A phase 1 study of obinutuzumab induction followed by 2 years of maintenance in patients with relapsed CD20-positive B-cell malignancies

Laurie H. Sehn, Sarit E. Assouline, Douglas A. Stewart, Joy Mangel, Randy D. Gascoyne, Gregg Fine, Susan Frances-Lasserre, David J. Carlile and Michael Crump


This phase 1 study evaluated the safety, tolerability, pharmacokinetics, and antitumor activity of obinutuzumab (GA101), a glycoengineered type II anti-CD20 monoclonal antibody administered as induction followed by 2 years of maintenance. Cohorts of 3 to 6 patients received obinutuzumab (200-2000 mg) intravenously weekly for 4 weeks. Patients with a complete or partial response (or stable disease and clinical benefit) continued to receive obinutuzumab every 3 months, for a maximum of 8 doses. Twenty-two patients with relapsed CD20-positive non-Hodgkin lymphoma or chronic lymphocytic leukemia with an indication for treatment and no therapy of higher priority were enrolled. Patients received a median of 4 prior regimens; 86% had received at least 1 rituximab-containing regimen. No dose-limiting or unexpected AEs were observed. Infusion-related reactions were most common (all grades, 73%; grade 3/4, 18%), followed by infection (32%), pyrexia (23%), neutropenia (23%), headache (18%), and nausea (18%). At end of induction, 5 (23%) patients achieved partial responses and 12 (54%) had stable disease. Eight patients received maintenance; best overall response was 32% (6 partial responses/1 complete response). Obinutuzumab induction and maintenance therapy was well tolerated with promising efficacy in this heterogeneous, highly pretreated population and warrants further investigation. This study was registered at (identifier NCT00576758).


Monoclonal antibody therapy has markedly improved the outcome of B-cell malignancies and represents one of the most important advances in the treatment of B-cell lymphoma in the past 30 years. Rituximab, a type I chimeric IgG1 anti-CD20 antibody, given alone or in combination with standard chemotherapy regimens, is associated with increased response rates and improved progression free-survival and overall survival with an acceptable safety profile.115 Maintenance therapy with rituximab has been demonstrated to significantly improve responses and progression free-survival in both previously untreated and relapsed follicular lymphoma (FL).1618 However, indolent lymphomas, such as FL and chronic lymphocytic leukemia (CLL) remain incurable, with patients exhibiting relapses after each treatment, highlighting the need for more effective therapies.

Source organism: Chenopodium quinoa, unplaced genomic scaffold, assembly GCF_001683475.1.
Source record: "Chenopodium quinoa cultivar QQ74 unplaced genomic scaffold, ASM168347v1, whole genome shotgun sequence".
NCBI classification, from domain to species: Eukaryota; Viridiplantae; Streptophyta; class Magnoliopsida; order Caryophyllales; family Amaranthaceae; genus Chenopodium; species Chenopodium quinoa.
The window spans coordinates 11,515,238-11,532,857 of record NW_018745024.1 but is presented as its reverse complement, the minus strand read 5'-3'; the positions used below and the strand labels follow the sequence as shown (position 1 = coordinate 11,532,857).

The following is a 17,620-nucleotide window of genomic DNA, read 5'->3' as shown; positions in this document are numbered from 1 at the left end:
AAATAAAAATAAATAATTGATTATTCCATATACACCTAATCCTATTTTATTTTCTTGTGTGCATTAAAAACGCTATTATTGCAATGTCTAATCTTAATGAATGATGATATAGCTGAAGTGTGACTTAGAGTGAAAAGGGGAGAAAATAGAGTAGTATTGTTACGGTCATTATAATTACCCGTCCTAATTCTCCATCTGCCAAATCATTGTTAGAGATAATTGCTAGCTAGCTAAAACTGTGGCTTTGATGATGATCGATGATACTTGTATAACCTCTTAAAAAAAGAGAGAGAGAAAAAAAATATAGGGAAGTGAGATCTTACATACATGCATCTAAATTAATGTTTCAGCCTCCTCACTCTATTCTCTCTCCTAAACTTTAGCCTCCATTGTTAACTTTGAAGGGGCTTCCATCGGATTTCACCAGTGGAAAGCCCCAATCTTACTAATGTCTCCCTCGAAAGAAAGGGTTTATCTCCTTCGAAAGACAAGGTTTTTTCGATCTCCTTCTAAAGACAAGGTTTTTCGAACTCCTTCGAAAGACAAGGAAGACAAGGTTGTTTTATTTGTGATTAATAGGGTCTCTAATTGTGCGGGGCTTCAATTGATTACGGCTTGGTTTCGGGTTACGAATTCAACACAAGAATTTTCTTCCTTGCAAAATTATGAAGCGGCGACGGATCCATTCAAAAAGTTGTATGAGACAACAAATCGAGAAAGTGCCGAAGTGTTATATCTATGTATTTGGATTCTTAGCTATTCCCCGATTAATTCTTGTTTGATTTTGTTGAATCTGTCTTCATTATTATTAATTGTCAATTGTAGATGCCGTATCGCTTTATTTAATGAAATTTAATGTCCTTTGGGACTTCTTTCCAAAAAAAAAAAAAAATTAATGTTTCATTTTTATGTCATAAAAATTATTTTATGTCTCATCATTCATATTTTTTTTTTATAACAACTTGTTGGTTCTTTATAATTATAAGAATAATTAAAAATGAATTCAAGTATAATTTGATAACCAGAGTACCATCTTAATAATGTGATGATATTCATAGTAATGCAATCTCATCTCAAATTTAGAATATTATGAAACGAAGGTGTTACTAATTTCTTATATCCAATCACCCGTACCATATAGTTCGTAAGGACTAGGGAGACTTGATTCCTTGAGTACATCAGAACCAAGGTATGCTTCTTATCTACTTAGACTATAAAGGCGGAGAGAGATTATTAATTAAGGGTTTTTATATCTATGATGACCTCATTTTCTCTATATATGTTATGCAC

Obinutuzumab (GA101) is a unique, glycoengineered type II anti-CD20 monoclonal antibody designed to have improved therapeutic efficacy compared with previously developed type I agents.19,20 The mechanism of action of anti-CD20 antibodies includes activation of complement-dependent cytotoxicity, antibody-dependent cellular cytotoxicity (ADCC), and the induction of direct cell death, although the exact contribution of each component in vivo is unknown.21,22 Obinutuzumab recognizes a CD20 epitope overlapping with that of rituximab, but it exhibits a different elbow hinge angle and binds CD20 in a different orientation compared with type I anti-CD20 antibodies, the latter of which may form the basis for the functional differences between type I and type II antibodies.21 In addition, the Fc portion of obinutuzumab has been glycoengineered to reduce fucosylation, resulting in optimized affinity for the FcγRIIIa receptor and enhanced ADCC potency.19,21 Importantly, GA101 as a type II antibody more potently induces direct cell death and may provide an advantage when combined with chemotherapy.19 Obinutuzumab has demonstrated significantly increased ADCC compared with rituximab in in vitro models.19 In contrast to type I antibodies, type II antibodies do not stabilize CD20 in lipid rafts and thus exhibit reduced binding to C1q, resulting in lower levels of complement-dependent cytotoxicity. In vivo studies have demonstrated that obinutuzumab more effectively induces B-cell depletion in cynomolgus monkeys and can induce complete tumor remission in diffuse large B-cell lymphoma (DLBCL) xenograft models.19